The Farm on The Roof by Anastasia Cole Plankias
This is an interesting little book from the folks of Brooklyn Grange, a functioning, absolutely for-profit roof top farm in NYC.
Part of the story is, of course, “You want to do what? Where? Are you nuts?”
Nuts or not, they are doing it, and have kept all the balls in the air for five years and more now. “Walking the walk” doesn’t even begin to describe the gritty, no-foolin’, pure straight up “doing it”, that is urban farming. As they say, they “took real action to create actual change”. (p. 78) There ain’t nothing realer than farming.
From the title, I was expecting to learn a bit about roof top farming, and there is some of that in here. But most of the book is about creating a sustainable, community-based business. “Sustainable” both ecologically and financially. And they have much to say on that topic, and much of it is valuable guidance for any business or enterprise.
Of course, farming is probably the hardest case of all (except maybe for healing the afflicted). Successful farming is brutally difficult work, subject to bad luck, bad weather, bad judgment, and any number of other “bads”. The payoff is thin in the best of cases, and easily can easily be negative.
Farming in a city adds layers of challenge and uncertainty: rough, human built terrain and swirling political waters may threaten the farm at any moment, to name two. Power failure knocks out elevator? How do we get tons of materials up and product down? Landlord sells property, new owner ejects tenants? You can’t really move 1,000 tons of farm to a new location.
But urban farming also has advantages, too, which the Brooklyn Grange exploits. The farm is embedded in a community, with customers and neighbors and business partners close by. The BG people have, from the beginning, relied on the kindness of others in the form of community support.
“The farm is all about interaction and fostering community.” (p. 237)
They believe that “community” means something physical and personal, not the vaporous “community” of social media. Even in urban crowds, people are absorbed by the “community” accessible via their (inappropriate) little touchscreens, oblivious to the people next to them, to “the physicality of our fellow humans.” (p. 236)
“The farm makes you acutely aware of the bodily presence of others…” and it is “a space for face-to-face conversation….” (p. 237) In this, the rooftop far is a “kind of refuge from the alienation of city life in the digital age.” This is a direct and positive response to the malaise described in Sensei Turkle’s “Reclaiming Conversation” and Sense Greenfields “Mind Change“.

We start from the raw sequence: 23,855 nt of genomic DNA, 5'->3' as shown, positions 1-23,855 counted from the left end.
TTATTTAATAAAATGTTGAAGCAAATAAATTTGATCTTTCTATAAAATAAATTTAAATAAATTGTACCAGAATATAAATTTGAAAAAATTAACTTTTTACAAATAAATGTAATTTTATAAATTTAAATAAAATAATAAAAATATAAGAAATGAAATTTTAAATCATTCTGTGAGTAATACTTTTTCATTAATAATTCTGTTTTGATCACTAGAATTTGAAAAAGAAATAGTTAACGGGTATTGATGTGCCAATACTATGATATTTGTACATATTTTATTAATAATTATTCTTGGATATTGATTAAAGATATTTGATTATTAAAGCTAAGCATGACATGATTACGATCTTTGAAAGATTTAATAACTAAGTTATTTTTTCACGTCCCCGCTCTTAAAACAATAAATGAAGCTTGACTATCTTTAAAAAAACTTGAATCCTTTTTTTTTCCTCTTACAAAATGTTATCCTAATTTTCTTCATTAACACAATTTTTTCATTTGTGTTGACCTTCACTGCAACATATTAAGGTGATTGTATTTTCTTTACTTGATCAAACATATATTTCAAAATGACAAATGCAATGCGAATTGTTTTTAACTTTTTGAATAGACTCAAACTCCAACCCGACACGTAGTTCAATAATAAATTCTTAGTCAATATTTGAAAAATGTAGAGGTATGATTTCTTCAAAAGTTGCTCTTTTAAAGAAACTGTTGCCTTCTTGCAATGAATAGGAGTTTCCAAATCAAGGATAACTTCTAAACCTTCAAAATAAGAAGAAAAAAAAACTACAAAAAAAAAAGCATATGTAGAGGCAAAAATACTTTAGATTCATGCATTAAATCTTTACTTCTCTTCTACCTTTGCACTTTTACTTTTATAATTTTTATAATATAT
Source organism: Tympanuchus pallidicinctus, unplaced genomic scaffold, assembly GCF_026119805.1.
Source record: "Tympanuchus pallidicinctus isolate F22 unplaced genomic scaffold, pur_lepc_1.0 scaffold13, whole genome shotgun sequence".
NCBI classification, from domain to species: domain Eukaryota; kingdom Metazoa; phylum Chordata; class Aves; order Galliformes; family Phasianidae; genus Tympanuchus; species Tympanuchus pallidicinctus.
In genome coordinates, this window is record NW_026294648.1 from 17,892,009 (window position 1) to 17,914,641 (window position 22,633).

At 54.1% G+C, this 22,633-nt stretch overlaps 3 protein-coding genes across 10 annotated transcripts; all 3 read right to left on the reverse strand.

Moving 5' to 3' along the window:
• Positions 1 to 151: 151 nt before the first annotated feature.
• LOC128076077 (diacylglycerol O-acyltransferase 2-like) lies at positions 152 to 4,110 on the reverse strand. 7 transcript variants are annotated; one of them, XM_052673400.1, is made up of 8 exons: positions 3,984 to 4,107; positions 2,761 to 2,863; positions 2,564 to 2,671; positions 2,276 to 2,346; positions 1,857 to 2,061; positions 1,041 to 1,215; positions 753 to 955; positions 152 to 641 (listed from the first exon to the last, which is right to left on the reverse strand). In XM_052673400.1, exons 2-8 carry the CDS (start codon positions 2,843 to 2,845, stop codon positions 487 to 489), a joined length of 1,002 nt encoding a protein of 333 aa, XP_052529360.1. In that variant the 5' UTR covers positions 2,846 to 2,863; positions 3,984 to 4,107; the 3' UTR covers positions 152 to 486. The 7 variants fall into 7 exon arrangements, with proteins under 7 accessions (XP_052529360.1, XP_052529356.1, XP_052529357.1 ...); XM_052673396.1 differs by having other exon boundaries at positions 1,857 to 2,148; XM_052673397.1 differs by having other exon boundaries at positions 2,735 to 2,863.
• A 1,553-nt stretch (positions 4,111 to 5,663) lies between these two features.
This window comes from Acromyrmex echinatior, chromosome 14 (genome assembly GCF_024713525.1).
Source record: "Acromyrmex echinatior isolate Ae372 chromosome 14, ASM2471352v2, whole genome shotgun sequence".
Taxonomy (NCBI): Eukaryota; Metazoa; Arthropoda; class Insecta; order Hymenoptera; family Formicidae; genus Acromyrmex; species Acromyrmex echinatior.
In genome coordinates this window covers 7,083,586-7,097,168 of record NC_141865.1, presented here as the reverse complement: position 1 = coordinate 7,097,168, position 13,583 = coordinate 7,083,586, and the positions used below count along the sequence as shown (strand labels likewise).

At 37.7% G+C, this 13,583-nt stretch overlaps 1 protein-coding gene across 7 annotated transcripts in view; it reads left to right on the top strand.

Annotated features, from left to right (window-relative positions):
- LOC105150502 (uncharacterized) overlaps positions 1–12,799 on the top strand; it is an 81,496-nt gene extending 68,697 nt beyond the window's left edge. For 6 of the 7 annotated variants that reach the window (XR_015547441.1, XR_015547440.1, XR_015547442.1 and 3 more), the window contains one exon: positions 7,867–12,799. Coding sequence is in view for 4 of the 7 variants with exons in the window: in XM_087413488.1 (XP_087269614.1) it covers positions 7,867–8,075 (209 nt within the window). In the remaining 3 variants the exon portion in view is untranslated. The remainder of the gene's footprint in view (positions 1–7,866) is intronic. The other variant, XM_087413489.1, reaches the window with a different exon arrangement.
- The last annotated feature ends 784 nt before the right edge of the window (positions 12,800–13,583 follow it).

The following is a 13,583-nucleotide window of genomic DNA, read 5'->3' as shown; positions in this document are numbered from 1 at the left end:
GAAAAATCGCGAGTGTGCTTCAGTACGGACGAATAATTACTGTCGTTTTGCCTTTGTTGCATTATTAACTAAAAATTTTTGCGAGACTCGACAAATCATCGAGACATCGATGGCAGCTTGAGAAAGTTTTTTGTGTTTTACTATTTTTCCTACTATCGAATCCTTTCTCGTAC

A refuge for the farmers, for the neighbors, and for kids growing up in the city. If it were nothing else, this would be a contribution, don’t you think?
The Brooklyn Grange folks have also built a web of business activities that provide income to support the farm.
“From the beginning, we understood we would need to derive income from sources other than produce sales.” (p. 206)
Aside from the variety of crops intensively coaxed from the beds, the other businesses include consultation and installations and events at the farm. These businesses exploit the farm and the knowledge of the farmers, and generate money. They also generate good feeling, community, and green jobs.
It is an inspiring story, but it is also educational.
You’ll also read about the people on the team, and see some of the secrets of successful collaboration. They show us that, if everyone agrees on the goal, and trusts each other, then you can make it through most anything.
The BG people would tell you that you should pursue your passion and you can achieve amazing things. But this book should also convince you that (a) farming is not for weaklings or hobbyists and (b) passion must be harnessed to serious thought and planning.
Serious thought and planning.
They make clear that all the heroic, back-breaking labor in the world will be wasted if there is no viable business plan, or if you are breaking your back doing useless stuff. For that reason you’ll read a lot about collecting and analyzing data, and making decisions based on rational analysis.
Tough stuff, not for the faint hearted or the lightweight romantic. Farming is a tough business, and they are tough-minded people.
Not that they don’t love the farm and enjoy the beauty of their urban oasis, or value their social contributions. They truly do.
“[W]e love coming to work not because we make loads of money. We Don’t. We love it because we love the people, and we love the beauty of the ecosystem with which we’ve established a kind of symbiosis. Even the most misanthropic biophobe would have a hard time resisting the seduction of a beautiful day at Brooklyn Grange.” (p. 259)
What more has to be said?
Only one more thing to say: “Keep it up.”
- Anastasia Cole Plankias, The Farm on The Roof: What Brooklyn Grange Taught Us About Entrepreneurship, Community, and Growing a Sustainable Business, New York, Avery, 2016.
Sunday Book Reviews